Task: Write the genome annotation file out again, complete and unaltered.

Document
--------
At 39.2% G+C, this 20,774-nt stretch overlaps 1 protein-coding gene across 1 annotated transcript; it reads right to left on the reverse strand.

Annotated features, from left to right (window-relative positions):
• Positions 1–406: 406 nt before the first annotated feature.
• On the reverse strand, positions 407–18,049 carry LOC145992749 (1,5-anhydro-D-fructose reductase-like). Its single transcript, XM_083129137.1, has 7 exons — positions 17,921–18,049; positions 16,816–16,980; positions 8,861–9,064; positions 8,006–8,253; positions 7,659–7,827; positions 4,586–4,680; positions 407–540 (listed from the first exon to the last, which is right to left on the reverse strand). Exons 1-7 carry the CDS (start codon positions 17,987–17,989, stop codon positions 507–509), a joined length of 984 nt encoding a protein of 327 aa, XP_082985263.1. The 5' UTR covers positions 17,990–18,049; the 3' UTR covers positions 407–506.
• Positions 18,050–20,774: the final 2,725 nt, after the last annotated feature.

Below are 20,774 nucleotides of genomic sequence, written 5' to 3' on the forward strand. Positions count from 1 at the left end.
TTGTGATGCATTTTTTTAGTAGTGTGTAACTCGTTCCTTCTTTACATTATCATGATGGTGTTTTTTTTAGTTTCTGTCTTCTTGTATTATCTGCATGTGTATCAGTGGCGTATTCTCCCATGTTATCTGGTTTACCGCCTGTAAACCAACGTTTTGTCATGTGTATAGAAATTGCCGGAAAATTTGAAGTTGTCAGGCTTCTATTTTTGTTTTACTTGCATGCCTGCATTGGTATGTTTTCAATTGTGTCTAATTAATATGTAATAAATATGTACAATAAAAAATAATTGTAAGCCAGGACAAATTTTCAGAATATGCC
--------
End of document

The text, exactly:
At 39.2% G+C, this 20,774-nt stretch overlaps 1 protein-coding gene across 1 annotated transcript; it reads right to left on the reverse strand.

Annotated features, from left to right (window-relative positions):
• Positions 1–406: 406 nt before the first annotated feature.
• On the reverse strand, positions 407–18,049 carry LOC145992749 (1,5-anhydro-D-fructose reductase-like). Its single transcript, XM_083129137.1, has 7 exons — positions 17,921–18,049; positions 16,816–16,980; positions 8,861–9,064; positions 8,006–8,253; positions 7,659–7,827; positions 4,586–4,680; positions 407–540 (listed from the first exon to the last, which is right to left on the reverse strand). Exons 1-7 carry the CDS (start codon positions 17,987–17,989, stop codon positions 507–509), a joined length of 984 nt encoding a protein of 327 aa, XP_082985263.1. The 5' UTR covers positions 17,990–18,049; the 3' UTR covers positions 407–506.
• Positions 18,050–20,774: the final 2,725 nt, after the last annotated feature.

Below are 20,774 nucleotides of genomic sequence, written 5' to 3' on the forward strand. Positions count from 1 at the left end.
TTGTGATGCATTTTTTTAGTAGTGTGTAACTCGTTCCTTCTTTACATTATCATGATGGTGTTTTTTTTAGTTTCTGTCTTCTTGTATTATCTGCATGTGTATCAGTGGCGTATTCTCCCATGTTATCTGGTTTACCGCCTGTAAACCAACGTTTTGTCATGTGTATAGAAATTGCCGGAAAATTTGAAGTTGTCAGGCTTCTATTTTTGTTTTACTTGCATGCCTGCATTGGTATGTTTTCAATTGTGTCTAATTAATATGTAATAAATATGTACAATAAAAAATAATTGTAAGCCAGGACAAATTTTCAGAATATGCC